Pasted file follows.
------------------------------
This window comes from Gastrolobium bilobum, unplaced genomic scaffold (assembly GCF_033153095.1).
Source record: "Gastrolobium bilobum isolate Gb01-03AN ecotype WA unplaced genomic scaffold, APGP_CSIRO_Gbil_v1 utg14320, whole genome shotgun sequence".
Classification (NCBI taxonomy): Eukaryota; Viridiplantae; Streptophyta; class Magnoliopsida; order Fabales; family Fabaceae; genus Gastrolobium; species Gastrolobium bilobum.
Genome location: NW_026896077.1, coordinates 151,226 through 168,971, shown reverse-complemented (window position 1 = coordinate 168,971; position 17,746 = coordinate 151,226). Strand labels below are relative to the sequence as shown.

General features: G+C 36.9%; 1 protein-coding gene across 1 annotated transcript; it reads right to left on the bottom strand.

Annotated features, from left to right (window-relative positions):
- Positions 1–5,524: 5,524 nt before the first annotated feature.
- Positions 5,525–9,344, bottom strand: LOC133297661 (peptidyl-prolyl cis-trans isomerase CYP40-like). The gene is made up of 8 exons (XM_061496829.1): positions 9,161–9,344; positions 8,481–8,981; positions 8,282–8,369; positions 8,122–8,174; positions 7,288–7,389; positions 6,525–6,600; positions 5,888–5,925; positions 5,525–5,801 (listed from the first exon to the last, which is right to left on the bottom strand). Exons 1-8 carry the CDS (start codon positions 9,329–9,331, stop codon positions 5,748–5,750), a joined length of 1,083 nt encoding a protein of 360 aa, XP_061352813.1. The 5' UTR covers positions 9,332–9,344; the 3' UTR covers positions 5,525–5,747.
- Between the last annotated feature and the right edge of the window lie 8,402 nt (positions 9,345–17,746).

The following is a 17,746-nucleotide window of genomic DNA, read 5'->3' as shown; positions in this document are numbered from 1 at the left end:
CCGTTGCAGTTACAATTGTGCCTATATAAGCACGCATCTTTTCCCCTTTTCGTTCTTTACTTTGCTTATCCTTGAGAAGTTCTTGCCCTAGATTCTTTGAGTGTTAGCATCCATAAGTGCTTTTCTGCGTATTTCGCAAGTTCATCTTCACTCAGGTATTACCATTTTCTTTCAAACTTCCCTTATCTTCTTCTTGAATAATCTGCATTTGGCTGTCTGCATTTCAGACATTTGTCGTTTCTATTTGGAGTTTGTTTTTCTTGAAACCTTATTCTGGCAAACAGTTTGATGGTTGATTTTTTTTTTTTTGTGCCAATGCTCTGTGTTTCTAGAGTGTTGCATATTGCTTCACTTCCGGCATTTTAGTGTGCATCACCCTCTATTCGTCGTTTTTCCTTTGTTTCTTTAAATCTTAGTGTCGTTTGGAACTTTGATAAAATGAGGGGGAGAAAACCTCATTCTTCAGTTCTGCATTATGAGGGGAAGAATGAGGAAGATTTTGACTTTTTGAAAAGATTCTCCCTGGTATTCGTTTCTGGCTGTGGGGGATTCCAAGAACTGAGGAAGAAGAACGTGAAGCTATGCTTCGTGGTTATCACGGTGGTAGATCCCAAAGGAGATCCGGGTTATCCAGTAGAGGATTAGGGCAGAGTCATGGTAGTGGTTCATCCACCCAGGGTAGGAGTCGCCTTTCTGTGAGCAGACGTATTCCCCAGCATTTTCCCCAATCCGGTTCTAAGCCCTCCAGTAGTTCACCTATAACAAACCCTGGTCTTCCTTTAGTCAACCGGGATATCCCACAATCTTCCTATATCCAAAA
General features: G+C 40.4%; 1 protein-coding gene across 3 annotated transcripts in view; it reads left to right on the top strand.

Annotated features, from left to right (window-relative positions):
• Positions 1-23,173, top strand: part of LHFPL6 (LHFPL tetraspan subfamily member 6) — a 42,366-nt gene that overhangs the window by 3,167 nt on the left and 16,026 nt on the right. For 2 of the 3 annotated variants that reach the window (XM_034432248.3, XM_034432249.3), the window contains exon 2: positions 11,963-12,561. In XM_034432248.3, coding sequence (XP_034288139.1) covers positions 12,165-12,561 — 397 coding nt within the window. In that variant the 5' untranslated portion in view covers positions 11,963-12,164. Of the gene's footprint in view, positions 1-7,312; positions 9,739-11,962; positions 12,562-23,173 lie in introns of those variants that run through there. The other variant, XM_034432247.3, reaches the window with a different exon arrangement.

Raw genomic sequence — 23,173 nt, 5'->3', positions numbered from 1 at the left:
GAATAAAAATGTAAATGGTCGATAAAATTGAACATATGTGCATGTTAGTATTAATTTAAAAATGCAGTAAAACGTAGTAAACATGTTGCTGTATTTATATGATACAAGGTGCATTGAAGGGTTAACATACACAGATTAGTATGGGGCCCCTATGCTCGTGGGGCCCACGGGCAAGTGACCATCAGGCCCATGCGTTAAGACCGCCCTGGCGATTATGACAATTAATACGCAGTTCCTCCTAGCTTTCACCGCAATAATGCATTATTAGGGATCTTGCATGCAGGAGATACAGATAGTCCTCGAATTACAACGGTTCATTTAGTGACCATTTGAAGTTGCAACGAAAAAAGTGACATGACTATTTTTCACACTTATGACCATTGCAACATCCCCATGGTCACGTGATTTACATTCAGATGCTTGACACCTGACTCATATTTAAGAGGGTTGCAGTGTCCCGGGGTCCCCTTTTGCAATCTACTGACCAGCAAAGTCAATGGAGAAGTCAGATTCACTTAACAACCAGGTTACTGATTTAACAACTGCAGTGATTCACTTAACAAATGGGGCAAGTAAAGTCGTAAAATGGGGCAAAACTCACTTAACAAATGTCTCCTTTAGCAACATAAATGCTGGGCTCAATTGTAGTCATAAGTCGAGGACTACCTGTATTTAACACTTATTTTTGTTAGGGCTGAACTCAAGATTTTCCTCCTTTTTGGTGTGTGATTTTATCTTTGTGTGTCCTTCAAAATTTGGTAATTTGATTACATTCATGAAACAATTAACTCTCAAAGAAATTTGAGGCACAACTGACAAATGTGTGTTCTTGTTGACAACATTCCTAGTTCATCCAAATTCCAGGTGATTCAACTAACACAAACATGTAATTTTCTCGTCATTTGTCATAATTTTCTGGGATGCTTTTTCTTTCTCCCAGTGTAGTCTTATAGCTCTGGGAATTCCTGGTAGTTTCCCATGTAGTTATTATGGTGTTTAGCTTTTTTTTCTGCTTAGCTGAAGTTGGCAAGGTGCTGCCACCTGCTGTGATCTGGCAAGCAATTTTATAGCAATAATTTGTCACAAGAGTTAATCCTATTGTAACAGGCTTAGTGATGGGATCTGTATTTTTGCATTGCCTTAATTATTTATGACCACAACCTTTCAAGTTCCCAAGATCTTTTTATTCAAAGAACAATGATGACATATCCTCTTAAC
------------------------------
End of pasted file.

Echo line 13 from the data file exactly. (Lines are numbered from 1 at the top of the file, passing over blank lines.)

Annotated features, from left to right (window-relative positions):